What is Lean Kanban: Everything You Need to Know

lean kanban

People often confuse Kanban and Lean methodologies. This is because Kanban is itself a Lean methodology. It’s best to think of these two concepts in a hierarchy. Lean is the overarching mindset and approach. Kanban is a practice that achieves Lean principles in your organization. 

The lean methodology aims to improve your business processes continuously. It does this via respecting your employees and cutting waste. 

If you are looking to implement Kanban, a basic understanding of Lean philosophies and Lean Kanban will help. Lean is above all a way of thinking. This article aims to clarify how Lean and Kanban work together, the benefits of Lean Kanban, and the simplest ways to implement this approach.

What is Lean Kanban?

Lean Kanban combines the Lean and Kanban methods, which were developed separately. Lean is a business methodology that promotes continuous improvement and respect for people as a means of increasing value and productivity. It focuses on reducing waste and improving efficiency. 

Originally pioneered for manufacturing, Lean management now applies to processes across multiple sectors. It enables firms to optimize across an entire value stream, improving speed, reducing development times, improving delivery, and improving quality. 

In terms of software development, Lean aims to identify potential improvements, deliver project efficiency, and get rid of product development obstacles.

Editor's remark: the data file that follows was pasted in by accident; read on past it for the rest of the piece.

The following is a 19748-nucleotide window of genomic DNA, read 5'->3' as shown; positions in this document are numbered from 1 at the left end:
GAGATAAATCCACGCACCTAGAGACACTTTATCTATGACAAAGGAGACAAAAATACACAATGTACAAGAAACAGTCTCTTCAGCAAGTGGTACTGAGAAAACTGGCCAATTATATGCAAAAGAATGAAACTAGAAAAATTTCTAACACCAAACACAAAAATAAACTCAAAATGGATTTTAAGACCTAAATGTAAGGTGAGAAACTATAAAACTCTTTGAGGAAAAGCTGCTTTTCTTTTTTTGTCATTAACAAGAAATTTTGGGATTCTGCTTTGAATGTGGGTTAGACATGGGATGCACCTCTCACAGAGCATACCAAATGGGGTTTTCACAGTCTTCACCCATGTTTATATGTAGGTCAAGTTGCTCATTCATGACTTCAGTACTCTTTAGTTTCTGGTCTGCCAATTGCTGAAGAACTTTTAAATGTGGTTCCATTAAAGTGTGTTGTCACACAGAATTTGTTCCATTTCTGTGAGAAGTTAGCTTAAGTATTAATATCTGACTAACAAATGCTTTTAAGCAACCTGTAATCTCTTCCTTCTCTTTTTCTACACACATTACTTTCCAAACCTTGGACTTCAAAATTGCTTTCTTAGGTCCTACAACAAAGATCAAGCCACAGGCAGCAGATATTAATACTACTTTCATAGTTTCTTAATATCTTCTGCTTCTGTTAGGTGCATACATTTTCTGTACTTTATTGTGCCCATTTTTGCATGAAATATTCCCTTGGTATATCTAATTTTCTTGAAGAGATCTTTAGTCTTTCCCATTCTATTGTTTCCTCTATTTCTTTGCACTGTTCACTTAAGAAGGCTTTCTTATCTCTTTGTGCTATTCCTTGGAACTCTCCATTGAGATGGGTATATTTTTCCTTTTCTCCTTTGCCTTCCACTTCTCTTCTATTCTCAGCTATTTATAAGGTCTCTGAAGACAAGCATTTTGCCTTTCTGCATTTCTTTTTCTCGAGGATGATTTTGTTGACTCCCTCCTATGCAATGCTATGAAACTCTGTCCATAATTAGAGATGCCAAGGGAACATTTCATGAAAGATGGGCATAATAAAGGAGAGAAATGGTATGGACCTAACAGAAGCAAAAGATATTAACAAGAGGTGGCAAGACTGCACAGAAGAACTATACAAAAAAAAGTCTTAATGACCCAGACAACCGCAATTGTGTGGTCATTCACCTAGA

Kanban was also developed in a manufacturing context. Engineer Taiichi Ohno wanted to optimize the manufacturing process by regulating the supply of raw materials. Software developers adopted Kanban 20 years ago as an Agile method of software development. 

Kanban is a project management framework and method. Kanban practices include workflow visualization, limiting work in progress, and continuous improvement. Kanban teams use boards to visualize and track workflow. 

lean kanban

Kanban emphasizes delivery. It can help teams improve their efficiency and increase output by helping to identify and resolve potential bottlenecks and resource issues.

Here are some differences and similarities between Lean and Kanban:

 LeanKanban
PrinciplesEliminate waste
Amplify learning
Decide as late as possible
Decide as fast as possible
Empower the team
Build integrity in
See the whole
Start with what you do now
Agree to pursue incremental, evolutionary change
Respect the current process, roles, responsibilities, titles
Encourage acts of leadership at all levels in your company
PracticesSeeing waste
Value stream mapping
Set-based development
Pull systems
Queueing theory
Motivation
Measurements
Visualization
Limit work in progress
Manage flow
Make policies explicit
Implement feedback loops
Improve collaboratively, evolve experimentally

Lean Kanban combines these goals and thought processes into an approach that aims to improve project efficiency, team communication, and the continuous flow of product delivery. In many ways, it could be described as applying the visualization techniques of Kanban to achieve Lean goals. Such goals include reducing waste, empowering the team, spotting, and resolving key process issues, and being based on pull systems. 

Benefits of Lean Kanban

With a Kanban system, teams execute their tasks at the same time as improving how they do them. This ability to spot issues and practice continuous improvement is one of the reasons people regard Kanban as a Lean method. 

{Add button} Kanban Board vs Kanban System

There are several benefits to Lean Kanban, including:

Understanding where teams are spending time

With Lean Kanban, teams understand how they are using their time. Most online Kanban tools provide tracking and productivity data that helps teams identify this.

Identifying problem areas